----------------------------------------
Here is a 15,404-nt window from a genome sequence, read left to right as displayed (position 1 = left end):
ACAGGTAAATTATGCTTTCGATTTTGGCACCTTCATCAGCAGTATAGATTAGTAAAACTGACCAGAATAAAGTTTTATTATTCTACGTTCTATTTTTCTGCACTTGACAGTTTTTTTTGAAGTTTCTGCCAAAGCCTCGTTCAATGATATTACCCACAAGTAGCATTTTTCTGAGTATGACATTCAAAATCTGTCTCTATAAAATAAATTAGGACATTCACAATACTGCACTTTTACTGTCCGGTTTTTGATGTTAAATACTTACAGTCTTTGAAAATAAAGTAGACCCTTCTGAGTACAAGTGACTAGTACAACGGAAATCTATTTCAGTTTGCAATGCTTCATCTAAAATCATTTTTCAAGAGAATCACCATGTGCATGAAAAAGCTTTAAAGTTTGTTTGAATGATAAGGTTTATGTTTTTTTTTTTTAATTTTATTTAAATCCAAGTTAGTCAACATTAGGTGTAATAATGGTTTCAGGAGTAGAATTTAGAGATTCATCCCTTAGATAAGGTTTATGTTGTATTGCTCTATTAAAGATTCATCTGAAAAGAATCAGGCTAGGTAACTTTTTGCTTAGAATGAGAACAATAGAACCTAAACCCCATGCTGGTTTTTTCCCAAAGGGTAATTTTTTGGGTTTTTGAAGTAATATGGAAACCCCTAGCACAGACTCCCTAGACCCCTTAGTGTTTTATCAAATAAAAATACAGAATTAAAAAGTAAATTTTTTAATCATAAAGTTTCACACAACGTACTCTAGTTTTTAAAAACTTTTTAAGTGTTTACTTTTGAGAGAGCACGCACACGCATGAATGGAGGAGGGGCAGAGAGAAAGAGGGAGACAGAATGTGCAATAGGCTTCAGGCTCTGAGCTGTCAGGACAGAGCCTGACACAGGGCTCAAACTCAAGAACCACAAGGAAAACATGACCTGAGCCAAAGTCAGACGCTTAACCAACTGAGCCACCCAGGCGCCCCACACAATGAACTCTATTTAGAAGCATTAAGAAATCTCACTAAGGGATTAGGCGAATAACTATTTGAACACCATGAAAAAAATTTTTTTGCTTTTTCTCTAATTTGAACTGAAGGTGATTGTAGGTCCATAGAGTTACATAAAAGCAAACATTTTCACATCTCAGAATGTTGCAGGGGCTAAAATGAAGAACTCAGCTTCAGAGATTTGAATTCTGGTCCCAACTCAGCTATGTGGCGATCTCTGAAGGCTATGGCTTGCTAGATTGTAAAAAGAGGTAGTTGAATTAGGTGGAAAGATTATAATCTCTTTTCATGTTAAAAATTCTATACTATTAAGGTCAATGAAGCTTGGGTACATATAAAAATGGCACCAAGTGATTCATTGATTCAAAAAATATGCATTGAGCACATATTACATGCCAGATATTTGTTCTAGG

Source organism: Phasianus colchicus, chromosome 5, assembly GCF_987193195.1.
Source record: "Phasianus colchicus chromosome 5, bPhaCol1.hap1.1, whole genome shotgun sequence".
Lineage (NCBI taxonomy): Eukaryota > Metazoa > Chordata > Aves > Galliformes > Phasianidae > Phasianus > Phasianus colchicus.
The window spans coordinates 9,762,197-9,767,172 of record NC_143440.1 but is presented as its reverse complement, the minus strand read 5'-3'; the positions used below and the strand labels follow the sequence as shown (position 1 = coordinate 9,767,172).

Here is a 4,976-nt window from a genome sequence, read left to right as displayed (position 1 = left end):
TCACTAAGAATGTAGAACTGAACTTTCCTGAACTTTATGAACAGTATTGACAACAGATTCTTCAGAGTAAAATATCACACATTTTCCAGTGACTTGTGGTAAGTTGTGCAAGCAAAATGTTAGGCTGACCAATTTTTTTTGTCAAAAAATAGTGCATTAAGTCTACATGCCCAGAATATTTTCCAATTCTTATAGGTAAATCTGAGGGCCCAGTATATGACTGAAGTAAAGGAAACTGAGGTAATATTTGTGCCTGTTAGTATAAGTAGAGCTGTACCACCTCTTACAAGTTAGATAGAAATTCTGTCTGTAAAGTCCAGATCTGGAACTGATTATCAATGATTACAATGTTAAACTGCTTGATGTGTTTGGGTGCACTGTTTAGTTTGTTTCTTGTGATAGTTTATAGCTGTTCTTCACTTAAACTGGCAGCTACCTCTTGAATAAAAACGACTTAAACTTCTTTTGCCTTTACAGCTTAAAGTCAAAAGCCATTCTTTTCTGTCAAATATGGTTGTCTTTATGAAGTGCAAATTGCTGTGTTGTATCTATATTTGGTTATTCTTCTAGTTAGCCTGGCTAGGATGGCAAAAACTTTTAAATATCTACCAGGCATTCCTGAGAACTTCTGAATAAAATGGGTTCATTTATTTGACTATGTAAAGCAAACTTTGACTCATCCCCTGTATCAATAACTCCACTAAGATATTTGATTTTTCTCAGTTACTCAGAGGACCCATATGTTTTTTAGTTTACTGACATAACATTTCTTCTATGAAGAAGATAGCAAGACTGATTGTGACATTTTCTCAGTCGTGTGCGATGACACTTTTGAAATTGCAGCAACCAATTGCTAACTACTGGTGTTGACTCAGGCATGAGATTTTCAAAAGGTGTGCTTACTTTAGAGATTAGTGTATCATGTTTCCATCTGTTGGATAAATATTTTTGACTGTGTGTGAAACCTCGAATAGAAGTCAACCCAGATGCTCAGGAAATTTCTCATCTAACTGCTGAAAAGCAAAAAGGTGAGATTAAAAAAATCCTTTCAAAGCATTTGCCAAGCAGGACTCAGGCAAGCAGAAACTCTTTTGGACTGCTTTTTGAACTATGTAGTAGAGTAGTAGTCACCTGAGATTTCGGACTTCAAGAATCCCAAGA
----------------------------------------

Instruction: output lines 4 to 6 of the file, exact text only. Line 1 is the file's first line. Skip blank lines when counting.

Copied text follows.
Source record: "Phasianus colchicus chromosome 5, bPhaCol1.hap1.1, whole genome shotgun sequence".
Lineage (NCBI taxonomy): Eukaryota > Metazoa > Chordata > Aves > Galliformes > Phasianidae > Phasianus > Phasianus colchicus.
The window spans coordinates 9,762,197-9,767,172 of record NC_143440.1 but is presented as its reverse complement, the minus strand read 5'-3'; the positions used below and the strand labels follow the sequence as shown (position 1 = coordinate 9,767,172).